By Tim Kalinowski on February 15, 2018.
Snow was falling, a holy drum was beating and a sacred fire was burning Wednesday morning, as prayers for reconciliation were given up to the smoke to rise to the Creator.
Medicine Hat College, in partnership with local Rotarians, the Miywasin Friendship Centre and the Blood Tribe Department of Health, kicked off its four-day “Journey of Reconciliation Conference” with a sacred fire ceremony at the Saamis Tepee.
About 100 Hatters attended the traditional ceremony, presided over by Elder Harry Watchmaker, and accompanied to the drum beat of Maple Creek’s Buffalo Calf Drum Group from the Nekaneet First Nation.
The ceremony began with the lighting of the fire itself, no easy task in the snowy weather. This was followed by prayers from Watchmaker as four volunteers stood around the fire signalling the four directions, each placing a pinch of tobacco in the flame in turn at Watchmaker’s signal to send off earnest prayers for reconciliation between First Nations and other Canadians.
Watchmaker then called on the drummers to play and everyone in attendance to dance “with the joy of being alive under the big teepee in Medicine Hat.”
This was followed by a round dance circling the sacred fire as all present locked hands, and a harder snow began to fall in big sloppy flakes through the air. Watchmaker called on those present to dance through the snow, “which is good, as it comes from Mother Earth.”
Following the conclusion of the round dance and the fire ceremony, Medicine Hat College’s Indigenous student specialist Whitney Ogle called on some prominent Hatters to come forward to be recognized for their earnest efforts to help bring the message of reconciliation to the area. Rotarian Sandy MacKay was signalled out for special praise by Ogle, and given a Medicine Wheel painting by local artist David Manyberries, sacred sweetgrass and a medicine pouch. MacKay was also presented a special Miywasin sash on behalf of Medicine Hat’s Métis community by Elder Donna Kennedy.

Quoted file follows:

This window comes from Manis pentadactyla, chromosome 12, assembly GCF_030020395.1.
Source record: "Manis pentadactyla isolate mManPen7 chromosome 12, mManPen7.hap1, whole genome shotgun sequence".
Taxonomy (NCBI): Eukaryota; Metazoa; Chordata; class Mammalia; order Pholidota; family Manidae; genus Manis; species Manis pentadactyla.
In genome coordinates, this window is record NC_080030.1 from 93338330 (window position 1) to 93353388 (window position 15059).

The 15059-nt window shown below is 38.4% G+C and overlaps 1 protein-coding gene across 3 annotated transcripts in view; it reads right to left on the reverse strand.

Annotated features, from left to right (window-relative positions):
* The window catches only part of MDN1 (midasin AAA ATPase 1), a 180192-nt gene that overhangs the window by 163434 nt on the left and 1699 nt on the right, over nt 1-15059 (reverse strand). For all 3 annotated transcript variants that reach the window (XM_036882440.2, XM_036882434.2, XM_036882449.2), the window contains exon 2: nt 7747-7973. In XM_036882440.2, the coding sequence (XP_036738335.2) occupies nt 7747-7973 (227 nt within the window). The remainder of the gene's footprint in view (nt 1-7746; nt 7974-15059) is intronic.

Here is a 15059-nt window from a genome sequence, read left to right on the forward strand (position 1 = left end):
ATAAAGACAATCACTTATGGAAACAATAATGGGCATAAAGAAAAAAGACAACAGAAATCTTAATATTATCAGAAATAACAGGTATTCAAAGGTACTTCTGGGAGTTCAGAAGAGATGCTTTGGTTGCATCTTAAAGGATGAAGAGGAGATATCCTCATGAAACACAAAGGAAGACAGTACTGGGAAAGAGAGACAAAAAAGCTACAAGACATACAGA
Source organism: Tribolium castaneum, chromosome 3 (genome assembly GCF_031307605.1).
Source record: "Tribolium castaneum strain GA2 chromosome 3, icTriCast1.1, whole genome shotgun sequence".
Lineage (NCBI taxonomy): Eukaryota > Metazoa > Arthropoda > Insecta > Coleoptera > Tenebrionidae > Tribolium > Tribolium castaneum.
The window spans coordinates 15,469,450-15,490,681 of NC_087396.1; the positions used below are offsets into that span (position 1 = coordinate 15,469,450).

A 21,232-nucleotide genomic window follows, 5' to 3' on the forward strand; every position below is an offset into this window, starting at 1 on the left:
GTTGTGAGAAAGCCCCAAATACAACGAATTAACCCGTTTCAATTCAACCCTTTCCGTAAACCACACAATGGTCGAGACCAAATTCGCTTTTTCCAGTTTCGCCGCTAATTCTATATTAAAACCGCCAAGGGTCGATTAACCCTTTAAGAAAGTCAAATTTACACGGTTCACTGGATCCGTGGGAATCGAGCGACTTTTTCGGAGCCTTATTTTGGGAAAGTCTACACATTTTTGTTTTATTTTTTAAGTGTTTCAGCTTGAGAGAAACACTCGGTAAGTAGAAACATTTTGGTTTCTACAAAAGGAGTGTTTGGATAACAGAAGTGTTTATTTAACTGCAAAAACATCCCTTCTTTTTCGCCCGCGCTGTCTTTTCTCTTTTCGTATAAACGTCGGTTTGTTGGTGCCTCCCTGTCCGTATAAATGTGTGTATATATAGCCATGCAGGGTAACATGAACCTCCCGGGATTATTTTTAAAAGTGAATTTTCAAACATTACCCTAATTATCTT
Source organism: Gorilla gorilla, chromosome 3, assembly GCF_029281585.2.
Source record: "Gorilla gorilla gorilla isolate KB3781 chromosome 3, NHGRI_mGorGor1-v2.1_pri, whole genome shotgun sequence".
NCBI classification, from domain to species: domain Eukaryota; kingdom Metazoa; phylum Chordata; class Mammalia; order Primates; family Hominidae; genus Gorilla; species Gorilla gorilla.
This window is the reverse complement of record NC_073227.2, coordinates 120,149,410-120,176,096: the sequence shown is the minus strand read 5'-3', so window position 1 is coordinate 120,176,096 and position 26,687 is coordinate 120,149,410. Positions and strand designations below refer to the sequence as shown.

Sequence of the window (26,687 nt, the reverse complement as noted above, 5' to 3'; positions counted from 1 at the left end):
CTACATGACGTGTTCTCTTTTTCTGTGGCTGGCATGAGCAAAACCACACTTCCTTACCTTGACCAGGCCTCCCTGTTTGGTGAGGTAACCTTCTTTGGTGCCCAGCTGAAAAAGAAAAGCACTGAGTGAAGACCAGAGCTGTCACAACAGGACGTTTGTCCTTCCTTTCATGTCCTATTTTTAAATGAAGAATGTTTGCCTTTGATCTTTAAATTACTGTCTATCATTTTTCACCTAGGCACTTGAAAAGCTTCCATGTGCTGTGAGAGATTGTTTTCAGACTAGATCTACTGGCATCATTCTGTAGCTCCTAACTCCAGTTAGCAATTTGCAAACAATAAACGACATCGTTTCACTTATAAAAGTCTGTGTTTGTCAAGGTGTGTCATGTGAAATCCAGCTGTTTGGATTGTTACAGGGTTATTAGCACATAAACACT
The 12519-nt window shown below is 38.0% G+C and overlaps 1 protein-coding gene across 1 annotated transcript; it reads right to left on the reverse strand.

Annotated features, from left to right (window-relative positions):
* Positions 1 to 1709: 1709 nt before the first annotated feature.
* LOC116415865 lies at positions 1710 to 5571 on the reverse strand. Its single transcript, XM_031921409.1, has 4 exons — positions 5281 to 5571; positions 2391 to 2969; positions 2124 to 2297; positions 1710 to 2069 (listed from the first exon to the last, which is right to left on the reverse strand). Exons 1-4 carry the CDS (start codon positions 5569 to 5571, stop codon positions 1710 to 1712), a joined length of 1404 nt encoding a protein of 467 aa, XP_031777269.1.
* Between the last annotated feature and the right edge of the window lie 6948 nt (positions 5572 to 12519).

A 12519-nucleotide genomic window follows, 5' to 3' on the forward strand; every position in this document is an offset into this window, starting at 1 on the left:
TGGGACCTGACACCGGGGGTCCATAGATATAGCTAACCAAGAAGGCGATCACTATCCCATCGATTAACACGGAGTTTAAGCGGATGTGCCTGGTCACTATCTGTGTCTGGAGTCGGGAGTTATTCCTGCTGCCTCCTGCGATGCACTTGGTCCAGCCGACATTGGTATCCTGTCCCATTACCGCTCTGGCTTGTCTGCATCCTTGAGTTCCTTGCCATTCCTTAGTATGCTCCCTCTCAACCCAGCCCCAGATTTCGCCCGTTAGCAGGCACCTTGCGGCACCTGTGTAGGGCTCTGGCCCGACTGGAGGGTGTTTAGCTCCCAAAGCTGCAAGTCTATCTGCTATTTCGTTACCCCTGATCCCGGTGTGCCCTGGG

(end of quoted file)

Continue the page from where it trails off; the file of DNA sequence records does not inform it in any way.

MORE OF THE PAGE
“I am quite overwhelmed by these gifts,” said MacKay. “I believe in these last four or five months (working with the College on this conference) I have become more educated as to what has been happening in our history, and I am hoping we can reverse some of the mistakes we have all made.”
The Journey of Reconciliation Conference continues at Medicine Hat College through Feb. 17.
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